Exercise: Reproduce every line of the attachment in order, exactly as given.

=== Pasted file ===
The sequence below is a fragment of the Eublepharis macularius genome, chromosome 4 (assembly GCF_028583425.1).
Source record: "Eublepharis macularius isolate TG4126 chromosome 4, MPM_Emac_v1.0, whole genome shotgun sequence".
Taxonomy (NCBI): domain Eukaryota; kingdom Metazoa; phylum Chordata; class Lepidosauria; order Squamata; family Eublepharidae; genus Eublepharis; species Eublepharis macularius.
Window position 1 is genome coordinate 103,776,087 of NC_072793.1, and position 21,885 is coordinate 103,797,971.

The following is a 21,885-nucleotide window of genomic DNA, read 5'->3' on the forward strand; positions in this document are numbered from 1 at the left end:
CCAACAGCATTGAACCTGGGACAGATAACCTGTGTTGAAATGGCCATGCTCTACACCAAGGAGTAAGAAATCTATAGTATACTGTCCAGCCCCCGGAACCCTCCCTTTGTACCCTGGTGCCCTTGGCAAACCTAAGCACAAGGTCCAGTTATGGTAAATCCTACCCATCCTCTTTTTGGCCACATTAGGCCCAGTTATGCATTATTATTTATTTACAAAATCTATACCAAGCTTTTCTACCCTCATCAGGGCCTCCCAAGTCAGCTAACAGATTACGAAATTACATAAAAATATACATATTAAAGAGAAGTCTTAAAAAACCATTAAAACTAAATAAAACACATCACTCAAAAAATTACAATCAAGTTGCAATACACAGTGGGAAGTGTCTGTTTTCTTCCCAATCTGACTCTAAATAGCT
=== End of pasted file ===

The sequence below is a fragment of the Eublepharis macularius genome, chromosome 4 (assembly GCF_028583425.1).
Source record: "Eublepharis macularius isolate TG4126 chromosome 4, MPM_Emac_v1.0, whole genome shotgun sequence".
Taxonomy (NCBI): domain Eukaryota; kingdom Metazoa; phylum Chordata; class Lepidosauria; order Squamata; family Eublepharidae; genus Eublepharis; species Eublepharis macularius.
Window position 1 is genome coordinate 103,776,087 of NC_072793.1, and position 21,885 is coordinate 103,797,971.

The following is a 21,885-nucleotide window of genomic DNA, read 5'->3' on the forward strand; positions in this document are numbered from 1 at the left end:
CCAACAGCATTGAACCTGGGACAGATAACCTGTGTTGAAATGGCCATGCTCTACACCAAGGAGTAAGAAATCTATAGTATACTGTCCAGCCCCCGGAACCCTCCCTTTGTACCCTGGTGCCCTTGGCAAACCTAAGCACAAGGTCCAGTTATGGTAAATCCTACCCATCCTCTTTTTGGCCACATTAGGCCCAGTTATGCATTATTATTTATTTACAAAATCTATACCAAGCTTTTCTACCCTCATCAGGGCCTCCCAAGTCAGCTAACAGATTACGAAATTACATAAAAATATACATATTAAAGAGAAGTCTTAAAAAACCATTAAAACTAAATAAAACACATCACTCAAAAAATTACAATCAAGTTGCAATACACAGTGGGAAGTGTCTGTTTTCTTCCCAATCTGACTCTAAATAGCT